Mount Meru (also Sumeru (Sanskrit) or Sineru (Pāli), is the name of the central world-mountain in Buddhist cosmology.
Etymologically, the proper name of the mountain is Meru (Pāli Meru), to which is added the approbatory prefix su-, resulting in the meaning "excellent Meru" or "wonderful Meru".
According to Buddhist cosmology, Mount Meru (or Sumeru) is at the centre of the world.
The Sun and the Moon revolve around Mount Meru, and as the Sun passes behind it, it becomes nighttime.
The mountain has four faces — each one made of a different material; the northern face is made of gold, the eastern one is made of crystal, the southern one is made of lapis lazuli, and the western one is made of ruby.
In Vajrayāna, maṇḍala offerings often include Mount Meru, as they in part represent the entire universe.
It is also believed that Mount Meru is the home of the buddha Cakrasaṃvara.
The concept of Sumeru is closely related to the central Mount Meru of Hindu cosmology, but it differs from the Hindu concept in several particulars.
Sumeru is often used as a simile for both size and stability in Buddhist texts.
Sumeru is said to be shaped like an hourglass, with a top and base of 80,000 yojanas square, but narrowing in the middle.
Sumeru is the polar center of a mandala-like complex of seas and mountains.
The square base of Sumeru is surrounded by a square moat-like ocean, which is in turn surrounded by a ring (or rather square) wall of mountains, which is in turn surrounded by a sea, each diminishing in width and height from the one closer to Sumeru.
There are seven seas and seven surrounding mountain-walls, until one comes to the vast outer sea which forms most of the surface of the world, in which the known continents are merely small islands.
The known world, which is on the continent of Jambudvipa, is directly south of Sumeru.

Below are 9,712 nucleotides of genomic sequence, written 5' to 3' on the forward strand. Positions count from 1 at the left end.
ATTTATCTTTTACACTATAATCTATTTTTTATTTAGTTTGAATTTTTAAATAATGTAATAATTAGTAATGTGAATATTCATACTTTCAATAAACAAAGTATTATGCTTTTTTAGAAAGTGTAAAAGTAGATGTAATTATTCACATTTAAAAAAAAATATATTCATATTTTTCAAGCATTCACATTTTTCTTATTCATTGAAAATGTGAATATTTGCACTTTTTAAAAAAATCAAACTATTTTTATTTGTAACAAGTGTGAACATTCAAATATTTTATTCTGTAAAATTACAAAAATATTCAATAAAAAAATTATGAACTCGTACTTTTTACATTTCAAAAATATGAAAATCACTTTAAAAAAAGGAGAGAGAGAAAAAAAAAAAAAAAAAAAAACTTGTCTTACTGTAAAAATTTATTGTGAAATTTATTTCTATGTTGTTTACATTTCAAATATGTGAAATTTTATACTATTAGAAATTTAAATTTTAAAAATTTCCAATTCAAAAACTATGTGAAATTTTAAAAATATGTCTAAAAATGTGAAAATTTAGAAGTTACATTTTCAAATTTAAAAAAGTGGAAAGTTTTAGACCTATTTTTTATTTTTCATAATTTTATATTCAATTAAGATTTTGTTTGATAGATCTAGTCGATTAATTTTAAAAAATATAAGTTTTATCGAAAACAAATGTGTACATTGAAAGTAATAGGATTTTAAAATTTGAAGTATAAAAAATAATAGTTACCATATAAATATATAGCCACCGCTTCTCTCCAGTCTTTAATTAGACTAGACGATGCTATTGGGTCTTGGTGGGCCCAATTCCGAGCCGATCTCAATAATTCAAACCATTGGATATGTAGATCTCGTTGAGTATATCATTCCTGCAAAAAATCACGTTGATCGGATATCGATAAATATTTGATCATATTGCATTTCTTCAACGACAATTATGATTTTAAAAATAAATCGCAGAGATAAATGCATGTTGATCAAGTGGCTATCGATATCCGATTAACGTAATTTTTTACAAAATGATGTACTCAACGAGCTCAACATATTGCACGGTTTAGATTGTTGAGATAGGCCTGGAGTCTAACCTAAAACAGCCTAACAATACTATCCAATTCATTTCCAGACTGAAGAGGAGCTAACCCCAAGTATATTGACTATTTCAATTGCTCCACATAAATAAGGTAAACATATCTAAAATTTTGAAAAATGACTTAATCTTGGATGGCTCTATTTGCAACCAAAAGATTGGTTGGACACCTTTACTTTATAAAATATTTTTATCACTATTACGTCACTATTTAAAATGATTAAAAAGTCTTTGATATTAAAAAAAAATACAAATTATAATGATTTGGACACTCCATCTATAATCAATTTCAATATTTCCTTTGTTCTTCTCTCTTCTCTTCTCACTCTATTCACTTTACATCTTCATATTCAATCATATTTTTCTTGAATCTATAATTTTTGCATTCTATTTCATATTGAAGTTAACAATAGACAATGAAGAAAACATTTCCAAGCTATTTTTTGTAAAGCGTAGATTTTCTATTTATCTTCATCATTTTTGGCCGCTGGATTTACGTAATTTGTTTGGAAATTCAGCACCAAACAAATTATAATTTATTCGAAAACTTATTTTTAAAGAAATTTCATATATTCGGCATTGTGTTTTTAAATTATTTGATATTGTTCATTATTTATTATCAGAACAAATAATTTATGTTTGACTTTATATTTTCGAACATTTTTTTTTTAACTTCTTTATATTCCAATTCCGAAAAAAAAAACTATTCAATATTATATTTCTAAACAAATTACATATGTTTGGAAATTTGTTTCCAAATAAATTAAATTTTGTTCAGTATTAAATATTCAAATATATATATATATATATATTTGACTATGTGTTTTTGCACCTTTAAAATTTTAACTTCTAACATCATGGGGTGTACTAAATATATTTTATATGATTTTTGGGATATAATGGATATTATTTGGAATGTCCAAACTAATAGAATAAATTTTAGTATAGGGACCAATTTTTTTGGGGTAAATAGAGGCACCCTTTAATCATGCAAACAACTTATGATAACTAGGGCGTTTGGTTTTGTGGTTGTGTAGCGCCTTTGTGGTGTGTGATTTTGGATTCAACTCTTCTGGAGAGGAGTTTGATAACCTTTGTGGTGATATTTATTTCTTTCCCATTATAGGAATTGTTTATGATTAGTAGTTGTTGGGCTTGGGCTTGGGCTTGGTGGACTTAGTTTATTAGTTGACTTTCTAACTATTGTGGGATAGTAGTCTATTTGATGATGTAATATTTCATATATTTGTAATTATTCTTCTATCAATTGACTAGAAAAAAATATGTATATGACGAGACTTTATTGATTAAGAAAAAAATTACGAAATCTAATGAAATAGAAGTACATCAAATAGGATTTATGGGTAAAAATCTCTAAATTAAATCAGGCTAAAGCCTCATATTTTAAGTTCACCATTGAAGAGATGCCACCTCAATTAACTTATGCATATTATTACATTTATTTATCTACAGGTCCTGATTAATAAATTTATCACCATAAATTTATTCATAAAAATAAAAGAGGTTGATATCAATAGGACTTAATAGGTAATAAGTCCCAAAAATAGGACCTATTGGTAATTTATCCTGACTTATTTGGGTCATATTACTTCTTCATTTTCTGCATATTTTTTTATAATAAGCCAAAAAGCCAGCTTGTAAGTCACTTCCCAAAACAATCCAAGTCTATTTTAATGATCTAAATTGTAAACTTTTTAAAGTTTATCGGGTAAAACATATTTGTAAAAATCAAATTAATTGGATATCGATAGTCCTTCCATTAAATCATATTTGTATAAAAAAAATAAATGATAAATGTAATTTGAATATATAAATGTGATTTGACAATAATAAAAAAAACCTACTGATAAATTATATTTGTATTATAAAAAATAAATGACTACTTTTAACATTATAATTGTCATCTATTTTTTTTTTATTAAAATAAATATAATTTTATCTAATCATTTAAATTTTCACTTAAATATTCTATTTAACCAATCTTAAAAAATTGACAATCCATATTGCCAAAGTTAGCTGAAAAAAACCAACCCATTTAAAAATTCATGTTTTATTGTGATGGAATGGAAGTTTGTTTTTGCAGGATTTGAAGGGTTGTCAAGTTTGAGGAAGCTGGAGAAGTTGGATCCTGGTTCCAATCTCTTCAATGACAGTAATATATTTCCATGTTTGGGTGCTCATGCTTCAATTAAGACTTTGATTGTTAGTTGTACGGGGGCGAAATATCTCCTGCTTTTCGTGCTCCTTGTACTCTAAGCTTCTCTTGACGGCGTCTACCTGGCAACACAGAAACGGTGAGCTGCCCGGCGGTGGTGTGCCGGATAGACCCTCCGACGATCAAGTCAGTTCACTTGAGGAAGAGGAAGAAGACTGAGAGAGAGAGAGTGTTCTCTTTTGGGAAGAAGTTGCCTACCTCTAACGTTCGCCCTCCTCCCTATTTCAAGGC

The 80,000 yojana square top of Sumeru constitutes the Trāyastriṃśa "heaven" (devaloka), which is the highest plane in direct physical contact with the earth.
The next 40,000 yojanas below this heaven consist of sheer precipice, narrowing in like an inverted mountain until it is 20,000 yojanas square at a heigh of 40,000 yojanas above the sea.
From this point Sumeru expands again, going down in four terraced ledges, each broader than the one above.
The first terrace constitutes the "heaven" of the Four Great Kings and is divided into four parts, facing north, south, east and west.
Each section is governed by one of the Four Great Kings, who faces outward toward the quarter of the world that he supervises.
40,000 yojanas is also the height at which the Sun and Moon circle Sumeru in a clockwise direction. This rotation explains the alteration of day and night; when the Sun is north of Sumeru, the shadow of the mountain is cast over the continent of Jambudvīpa, and it is night there; at the same time it is noon in the opposing northern continent of Uttarakuru, dawn in the eastern continent of Pūrvavideha, and dusk in the western continent of Aparagodānīya. Half a day later, when the Sun has moved to the south, it is noon in Jambudvīpa, dusk in Pūrvavideha, dawn in Aparagodānīya, and midnight in Uttarakuru.
The next three terraces down the slopes of Sumeru are each longer and broader by a factor of two. They contain the followers of the Four Great Kings, namely nāgas, yakṣas, gandharvas, and kumbhāṇḍas.
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